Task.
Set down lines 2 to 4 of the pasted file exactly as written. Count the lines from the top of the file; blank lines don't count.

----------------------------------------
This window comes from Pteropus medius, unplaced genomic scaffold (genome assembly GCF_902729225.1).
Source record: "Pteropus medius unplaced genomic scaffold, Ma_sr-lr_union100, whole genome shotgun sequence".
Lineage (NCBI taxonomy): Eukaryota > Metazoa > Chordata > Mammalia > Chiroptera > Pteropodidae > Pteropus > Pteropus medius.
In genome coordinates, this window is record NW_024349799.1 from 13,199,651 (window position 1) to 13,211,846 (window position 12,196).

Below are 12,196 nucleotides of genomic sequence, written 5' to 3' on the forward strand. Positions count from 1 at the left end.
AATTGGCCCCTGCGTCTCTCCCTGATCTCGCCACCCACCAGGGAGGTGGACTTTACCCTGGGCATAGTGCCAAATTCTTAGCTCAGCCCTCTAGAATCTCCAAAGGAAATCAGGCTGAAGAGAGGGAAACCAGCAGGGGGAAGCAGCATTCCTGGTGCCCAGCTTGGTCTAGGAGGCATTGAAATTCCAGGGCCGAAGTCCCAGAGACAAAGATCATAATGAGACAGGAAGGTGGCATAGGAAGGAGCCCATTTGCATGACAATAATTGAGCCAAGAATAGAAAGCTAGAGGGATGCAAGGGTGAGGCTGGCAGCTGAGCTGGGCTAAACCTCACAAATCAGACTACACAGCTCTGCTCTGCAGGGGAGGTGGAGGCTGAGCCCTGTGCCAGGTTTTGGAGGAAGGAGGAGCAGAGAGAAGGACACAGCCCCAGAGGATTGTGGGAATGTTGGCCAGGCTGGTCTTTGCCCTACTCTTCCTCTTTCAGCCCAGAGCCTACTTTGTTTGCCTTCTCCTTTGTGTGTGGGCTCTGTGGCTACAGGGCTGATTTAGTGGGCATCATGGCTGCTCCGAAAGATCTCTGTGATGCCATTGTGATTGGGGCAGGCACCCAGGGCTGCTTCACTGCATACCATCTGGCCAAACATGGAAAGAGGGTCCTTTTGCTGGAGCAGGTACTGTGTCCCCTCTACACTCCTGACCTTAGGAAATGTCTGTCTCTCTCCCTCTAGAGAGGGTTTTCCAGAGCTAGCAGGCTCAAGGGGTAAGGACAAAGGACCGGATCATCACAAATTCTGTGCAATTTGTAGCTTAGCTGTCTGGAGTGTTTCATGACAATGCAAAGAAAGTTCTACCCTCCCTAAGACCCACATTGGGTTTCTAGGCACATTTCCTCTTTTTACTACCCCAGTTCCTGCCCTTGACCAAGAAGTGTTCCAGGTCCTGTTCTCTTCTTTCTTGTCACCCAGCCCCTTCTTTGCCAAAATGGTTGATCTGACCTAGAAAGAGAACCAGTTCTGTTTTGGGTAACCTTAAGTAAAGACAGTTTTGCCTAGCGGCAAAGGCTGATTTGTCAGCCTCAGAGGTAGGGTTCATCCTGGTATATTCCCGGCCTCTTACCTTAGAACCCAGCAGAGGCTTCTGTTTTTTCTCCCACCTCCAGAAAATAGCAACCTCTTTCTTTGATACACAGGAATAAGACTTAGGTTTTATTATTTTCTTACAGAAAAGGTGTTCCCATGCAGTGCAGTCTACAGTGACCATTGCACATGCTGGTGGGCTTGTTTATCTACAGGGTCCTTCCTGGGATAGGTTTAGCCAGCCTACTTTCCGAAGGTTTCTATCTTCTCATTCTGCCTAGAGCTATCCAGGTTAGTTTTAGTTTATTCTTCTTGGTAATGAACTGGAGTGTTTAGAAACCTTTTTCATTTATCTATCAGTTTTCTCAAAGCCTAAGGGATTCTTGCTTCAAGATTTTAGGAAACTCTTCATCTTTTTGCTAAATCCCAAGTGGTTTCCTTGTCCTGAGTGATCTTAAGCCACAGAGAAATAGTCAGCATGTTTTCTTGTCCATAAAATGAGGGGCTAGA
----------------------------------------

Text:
Source record: "Pteropus medius unplaced genomic scaffold, Ma_sr-lr_union100, whole genome shotgun sequence".
Lineage (NCBI taxonomy): Eukaryota > Metazoa > Chordata > Mammalia > Chiroptera > Pteropodidae > Pteropus > Pteropus medius.
In genome coordinates, this window is record NW_024349799.1 from 13,199,651 (window position 1) to 13,211,846 (window position 12,196).